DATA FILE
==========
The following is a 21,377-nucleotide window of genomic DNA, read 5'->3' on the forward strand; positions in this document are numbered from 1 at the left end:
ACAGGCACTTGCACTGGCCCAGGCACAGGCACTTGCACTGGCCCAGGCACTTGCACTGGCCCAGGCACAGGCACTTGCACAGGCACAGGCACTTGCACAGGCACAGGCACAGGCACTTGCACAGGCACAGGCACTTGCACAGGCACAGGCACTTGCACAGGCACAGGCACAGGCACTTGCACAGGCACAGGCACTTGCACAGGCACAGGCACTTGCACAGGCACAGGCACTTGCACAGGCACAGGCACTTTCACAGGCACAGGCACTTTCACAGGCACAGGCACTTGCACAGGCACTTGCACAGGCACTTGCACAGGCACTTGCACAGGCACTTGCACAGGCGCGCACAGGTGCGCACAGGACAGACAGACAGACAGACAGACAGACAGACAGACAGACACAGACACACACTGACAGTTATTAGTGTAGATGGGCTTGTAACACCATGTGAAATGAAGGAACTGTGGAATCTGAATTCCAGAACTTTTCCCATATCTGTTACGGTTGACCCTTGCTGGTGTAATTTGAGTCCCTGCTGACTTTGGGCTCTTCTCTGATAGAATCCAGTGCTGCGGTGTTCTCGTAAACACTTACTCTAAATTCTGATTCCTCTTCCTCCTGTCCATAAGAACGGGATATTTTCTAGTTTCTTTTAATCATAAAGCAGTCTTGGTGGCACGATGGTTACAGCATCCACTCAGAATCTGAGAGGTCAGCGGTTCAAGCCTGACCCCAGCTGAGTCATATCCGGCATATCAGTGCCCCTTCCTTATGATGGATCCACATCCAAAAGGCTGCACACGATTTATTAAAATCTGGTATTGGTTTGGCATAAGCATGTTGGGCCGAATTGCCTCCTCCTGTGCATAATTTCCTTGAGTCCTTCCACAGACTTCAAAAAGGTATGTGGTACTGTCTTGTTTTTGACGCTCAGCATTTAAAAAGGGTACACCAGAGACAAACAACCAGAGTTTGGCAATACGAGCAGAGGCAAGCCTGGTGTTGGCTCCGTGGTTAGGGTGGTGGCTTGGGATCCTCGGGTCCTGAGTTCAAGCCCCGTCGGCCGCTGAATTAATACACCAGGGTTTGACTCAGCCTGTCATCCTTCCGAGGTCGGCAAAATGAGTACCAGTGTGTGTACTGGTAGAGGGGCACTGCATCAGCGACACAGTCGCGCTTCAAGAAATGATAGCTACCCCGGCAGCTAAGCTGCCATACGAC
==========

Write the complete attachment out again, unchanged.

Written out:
The following is a 21,377-nucleotide window of genomic DNA, read 5'->3' on the forward strand; positions in this document are numbered from 1 at the left end:
ACAGGCACTTGCACTGGCCCAGGCACAGGCACTTGCACTGGCCCAGGCACTTGCACTGGCCCAGGCACAGGCACTTGCACAGGCACAGGCACTTGCACAGGCACAGGCACAGGCACTTGCACAGGCACAGGCACTTGCACAGGCACAGGCACTTGCACAGGCACAGGCACAGGCACTTGCACAGGCACAGGCACTTGCACAGGCACAGGCACTTGCACAGGCACAGGCACTTGCACAGGCACAGGCACTTTCACAGGCACAGGCACTTTCACAGGCACAGGCACTTGCACAGGCACTTGCACAGGCACTTGCACAGGCACTTGCACAGGCACTTGCACAGGCGCGCACAGGTGCGCACAGGACAGACAGACAGACAGACAGACAGACAGACAGACAGACACAGACACACACTGACAGTTATTAGTGTAGATGGGCTTGTAACACCATGTGAAATGAAGGAACTGTGGAATCTGAATTCCAGAACTTTTCCCATATCTGTTACGGTTGACCCTTGCTGGTGTAATTTGAGTCCCTGCTGACTTTGGGCTCTTCTCTGATAGAATCCAGTGCTGCGGTGTTCTCGTAAACACTTACTCTAAATTCTGATTCCTCTTCCTCCTGTCCATAAGAACGGGATATTTTCTAGTTTCTTTTAATCATAAAGCAGTCTTGGTGGCACGATGGTTACAGCATCCACTCAGAATCTGAGAGGTCAGCGGTTCAAGCCTGACCCCAGCTGAGTCATATCCGGCATATCAGTGCCCCTTCCTTATGATGGATCCACATCCAAAAGGCTGCACACGATTTATTAAAATCTGGTATTGGTTTGGCATAAGCATGTTGGGCCGAATTGCCTCCTCCTGTGCATAATTTCCTTGAGTCCTTCCACAGACTTCAAAAAGGTATGTGGTACTGTCTTGTTTTTGACGCTCAGCATTTAAAAAGGGTACACCAGAGACAAACAACCAGAGTTTGGCAATACGAGCAGAGGCAAGCCTGGTGTTGGCTCCGTGGTTAGGGTGGTGGCTTGGGATCCTCGGGTCCTGAGTTCAAGCCCCGTCGGCCGCTGAATTAATACACCAGGGTTTGACTCAGCCTGTCATCCTTCCGAGGTCGGCAAAATGAGTACCAGTGTGTGTACTGGTAGAGGGGCACTGCATCAGCGACACAGTCGCGCTTCAAGAAATGATAGCTACCCCGGCAGCTAAGCTGCCATACGAC